Tuesday, August 25, 2009

Sony's Upcoming Models vs Amazon Kindle

I didn't get to my computer until almost late tonight so have skimmed the news after getting word of Sony's announcements today, and this is my first take on the announcements today for Sony's new models including the model with the 7" screen not due until the Winter or just before Chirstmas.  They will likely have a larger model available too but there's no real info on that yet.

SONY PRS-300 - "The Pocket Edition - $200
Images of this $200 model can be seen in some of the pages pointed to in this quick report (and in the lead-image here of all three models), but it is not described particularly in many articles because there is actually little to describe, as it does not have study tools (searching, highlighting, note-taking, inline dictionary) and does not have wireless as the Kindle 2 at $300) does.  It also has only about 512M of storage space with no SD card slot.

 Furthermore its screen size is only 5" instead of the 6" that the popular but now discontinued (in the U.S.) Sony PRS-505 has.

SONY PRS-600 - "The Touch Edition" - $300 (similar to Kindle 2 but with no wireless -- it does have a touch screen - more on that further down).  Fast Company has a story that includes information about short videoclips of this model, done two days ago.

The Sony PRS-600 Touch Edition replaces the PRS-700 (discontinued in the U.S -- the 700 had a touchscreen and side-lighting, a combo which led to reviews lamenting poorer readability as a result).
  The new Sony PRS-600 one is $300 and closer to the Kindle 2's $300 but with a touch screen and more file-formats directly readable, with the downside that it has no wireless access at all.  It does have a memory card slot to supplement a storage capacity of about 1,000 text-based books.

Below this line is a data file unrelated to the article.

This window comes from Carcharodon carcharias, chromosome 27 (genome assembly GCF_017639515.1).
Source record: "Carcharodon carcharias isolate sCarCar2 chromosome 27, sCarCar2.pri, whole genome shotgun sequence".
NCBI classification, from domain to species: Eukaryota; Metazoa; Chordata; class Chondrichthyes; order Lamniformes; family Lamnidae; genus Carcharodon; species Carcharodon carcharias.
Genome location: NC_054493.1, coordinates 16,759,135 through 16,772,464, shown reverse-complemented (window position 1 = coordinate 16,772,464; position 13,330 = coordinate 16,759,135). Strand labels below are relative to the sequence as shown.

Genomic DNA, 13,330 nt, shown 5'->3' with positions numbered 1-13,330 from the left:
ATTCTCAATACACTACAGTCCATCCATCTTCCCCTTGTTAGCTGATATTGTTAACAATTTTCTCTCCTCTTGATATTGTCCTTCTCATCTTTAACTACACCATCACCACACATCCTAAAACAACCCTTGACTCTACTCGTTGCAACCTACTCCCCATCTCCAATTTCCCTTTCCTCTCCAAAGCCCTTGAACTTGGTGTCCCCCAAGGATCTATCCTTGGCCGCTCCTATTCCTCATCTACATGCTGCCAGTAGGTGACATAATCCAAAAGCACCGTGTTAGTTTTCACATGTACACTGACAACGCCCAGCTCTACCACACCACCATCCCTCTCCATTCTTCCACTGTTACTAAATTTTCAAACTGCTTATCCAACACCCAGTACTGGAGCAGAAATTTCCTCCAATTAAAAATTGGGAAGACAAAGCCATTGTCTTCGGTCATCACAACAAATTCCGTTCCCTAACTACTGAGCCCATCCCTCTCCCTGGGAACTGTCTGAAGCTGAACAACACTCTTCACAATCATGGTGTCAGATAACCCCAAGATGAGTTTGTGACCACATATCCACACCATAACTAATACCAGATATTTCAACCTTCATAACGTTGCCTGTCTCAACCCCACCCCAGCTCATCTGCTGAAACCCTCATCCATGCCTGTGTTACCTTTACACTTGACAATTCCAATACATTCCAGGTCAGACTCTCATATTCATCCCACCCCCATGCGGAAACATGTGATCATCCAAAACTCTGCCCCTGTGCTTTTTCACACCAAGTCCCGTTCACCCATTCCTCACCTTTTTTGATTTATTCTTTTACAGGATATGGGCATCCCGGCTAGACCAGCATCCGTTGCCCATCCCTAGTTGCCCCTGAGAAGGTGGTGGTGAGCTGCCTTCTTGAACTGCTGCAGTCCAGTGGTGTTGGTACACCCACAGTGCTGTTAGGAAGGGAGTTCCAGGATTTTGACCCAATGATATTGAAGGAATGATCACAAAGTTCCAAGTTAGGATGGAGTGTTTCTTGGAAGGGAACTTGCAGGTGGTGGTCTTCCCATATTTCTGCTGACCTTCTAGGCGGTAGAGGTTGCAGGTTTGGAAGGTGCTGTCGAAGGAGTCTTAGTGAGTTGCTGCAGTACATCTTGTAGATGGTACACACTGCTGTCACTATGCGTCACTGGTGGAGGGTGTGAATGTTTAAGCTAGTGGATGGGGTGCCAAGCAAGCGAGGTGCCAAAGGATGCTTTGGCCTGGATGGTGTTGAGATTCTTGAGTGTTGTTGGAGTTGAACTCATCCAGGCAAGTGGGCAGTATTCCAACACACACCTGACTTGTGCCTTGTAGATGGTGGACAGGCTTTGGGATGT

What it clearly has is faster page-turning with less interim-black-screen noticeable.

THE SONY DAILY EDITION with a 7" touch screen and wireless-for-Sony-store use.
  Due at the end of 2009, the limited wireless access it'll have does make the 7" model closer to the Kindles at any rate for the important feature of instant book download.

  Few newspaper reviewers will know that while the Sony Daily Edition will be able to access its own store directly, it will not be able to download from several other online stores (besides Amazon's store) that the Kindle currently can access for files that are downloadable directly onto the Kindle device.

  PC World says this actually shows that the Kindle pricing with 24/7 wireless has been quite reasonable at $100 less, even though PC World doesn't point out that the Sony wireless limits one to its own store while the Kindle wireless lets you go anywhere on the Net through its built-in basic web browser (which includes javascript and SSL capabilities as well as cookies though it does not support plugins such as flash or shockwave).

  Basically, unlike Amazon's Kindle, the Sony 7" Daily Edition will not allow you to browse the web, which is how Amazon users are able to download non-rights-protected books from other sites direct to their Kindles from places like Feedbooks.com, ManyBks.Net, and Fictionwise.com (the latter now owned by Barnes & Noble).

  Add that the entire Project Gutenberg set of excellently formatted books, generally, is directly downloadable to the Kindle as well.